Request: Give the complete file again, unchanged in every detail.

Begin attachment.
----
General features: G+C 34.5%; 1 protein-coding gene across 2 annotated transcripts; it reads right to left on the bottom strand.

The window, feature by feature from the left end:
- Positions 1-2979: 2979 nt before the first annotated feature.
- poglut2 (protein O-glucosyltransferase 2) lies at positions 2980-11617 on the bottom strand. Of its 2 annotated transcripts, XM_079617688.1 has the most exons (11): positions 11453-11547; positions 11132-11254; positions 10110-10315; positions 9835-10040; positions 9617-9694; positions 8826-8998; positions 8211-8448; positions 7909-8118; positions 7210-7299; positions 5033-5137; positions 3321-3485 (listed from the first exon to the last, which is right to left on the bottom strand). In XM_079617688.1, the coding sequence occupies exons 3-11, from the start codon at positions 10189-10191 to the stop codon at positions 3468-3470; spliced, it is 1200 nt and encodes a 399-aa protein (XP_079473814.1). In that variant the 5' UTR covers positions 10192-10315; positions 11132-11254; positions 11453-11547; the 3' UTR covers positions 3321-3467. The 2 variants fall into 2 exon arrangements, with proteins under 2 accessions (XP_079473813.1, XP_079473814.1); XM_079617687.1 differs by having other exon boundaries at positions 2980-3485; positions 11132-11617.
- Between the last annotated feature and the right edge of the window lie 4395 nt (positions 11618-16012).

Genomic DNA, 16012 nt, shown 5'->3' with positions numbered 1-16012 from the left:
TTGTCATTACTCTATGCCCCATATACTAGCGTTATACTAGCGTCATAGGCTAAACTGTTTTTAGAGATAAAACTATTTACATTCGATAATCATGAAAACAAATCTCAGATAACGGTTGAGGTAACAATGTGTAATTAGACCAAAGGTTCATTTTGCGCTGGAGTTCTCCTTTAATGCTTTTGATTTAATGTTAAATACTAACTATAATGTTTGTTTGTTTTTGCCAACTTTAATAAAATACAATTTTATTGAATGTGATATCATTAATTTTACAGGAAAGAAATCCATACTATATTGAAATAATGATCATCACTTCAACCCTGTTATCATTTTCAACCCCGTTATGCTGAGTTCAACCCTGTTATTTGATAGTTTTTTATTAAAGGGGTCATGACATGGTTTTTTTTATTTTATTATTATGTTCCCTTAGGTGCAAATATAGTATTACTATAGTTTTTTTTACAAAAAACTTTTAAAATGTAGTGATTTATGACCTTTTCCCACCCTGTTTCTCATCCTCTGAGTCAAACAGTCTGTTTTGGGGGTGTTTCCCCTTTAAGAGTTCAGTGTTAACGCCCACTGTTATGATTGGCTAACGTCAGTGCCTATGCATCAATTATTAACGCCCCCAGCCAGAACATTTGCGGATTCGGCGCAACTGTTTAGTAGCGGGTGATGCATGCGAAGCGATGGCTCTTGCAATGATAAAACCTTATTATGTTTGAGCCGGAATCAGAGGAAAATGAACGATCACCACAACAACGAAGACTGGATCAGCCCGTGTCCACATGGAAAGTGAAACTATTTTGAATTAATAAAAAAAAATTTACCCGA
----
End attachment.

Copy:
General features: G+C 34.5%; 1 protein-coding gene across 2 annotated transcripts; it reads right to left on the bottom strand.

The window, feature by feature from the left end:
- Positions 1-2979: 2979 nt before the first annotated feature.
- poglut2 (protein O-glucosyltransferase 2) lies at positions 2980-11617 on the bottom strand. Of its 2 annotated transcripts, XM_079617688.1 has the most exons (11): positions 11453-11547; positions 11132-11254; positions 10110-10315; positions 9835-10040; positions 9617-9694; positions 8826-8998; positions 8211-8448; positions 7909-8118; positions 7210-7299; positions 5033-5137; positions 3321-3485 (listed from the first exon to the last, which is right to left on the bottom strand). In XM_079617688.1, the coding sequence occupies exons 3-11, from the start codon at positions 10189-10191 to the stop codon at positions 3468-3470; spliced, it is 1200 nt and encodes a 399-aa protein (XP_079473814.1). In that variant the 5' UTR covers positions 10192-10315; positions 11132-11254; positions 11453-11547; the 3' UTR covers positions 3321-3467. The 2 variants fall into 2 exon arrangements, with proteins under 2 accessions (XP_079473813.1, XP_079473814.1); XM_079617687.1 differs by having other exon boundaries at positions 2980-3485; positions 11132-11617.
- Between the last annotated feature and the right edge of the window lie 4395 nt (positions 11618-16012).

Genomic DNA, 16012 nt, shown 5'->3' with positions numbered 1-16012 from the left:
TTGTCATTACTCTATGCCCCATATACTAGCGTTATACTAGCGTCATAGGCTAAACTGTTTTTAGAGATAAAACTATTTACATTCGATAATCATGAAAACAAATCTCAGATAACGGTTGAGGTAACAATGTGTAATTAGACCAAAGGTTCATTTTGCGCTGGAGTTCTCCTTTAATGCTTTTGATTTAATGTTAAATACTAACTATAATGTTTGTTTGTTTTTGCCAACTTTAATAAAATACAATTTTATTGAATGTGATATCATTAATTTTACAGGAAAGAAATCCATACTATATTGAAATAATGATCATCACTTCAACCCTGTTATCATTTTCAACCCCGTTATGCTGAGTTCAACCCTGTTATTTGATAGTTTTTTATTAAAGGGGTCATGACATGGTTTTTTTTATTTTATTATTATGTTCCCTTAGGTGCAAATATAGTATTACTATAGTTTTTTTTACAAAAAACTTTTAAAATGTAGTGATTTATGACCTTTTCCCACCCTGTTTCTCATCCTCTGAGTCAAACAGTCTGTTTTGGGGGTGTTTCCCCTTTAAGAGTTCAGTGTTAACGCCCACTGTTATGATTGGCTAACGTCAGTGCCTATGCATCAATTATTAACGCCCCCAGCCAGAACATTTGCGGATTCGGCGCAACTGTTTAGTAGCGGGTGATGCATGCGAAGCGATGGCTCTTGCAATGATAAAACCTTATTATGTTTGAGCCGGAATCAGAGGAAAATGAACGATCACCACAACAACGAAGACTGGATCAGCCCGTGTCCACATGGAAAGTGAAACTATTTTGAATTAATAAAAAAAAATTTACCCGA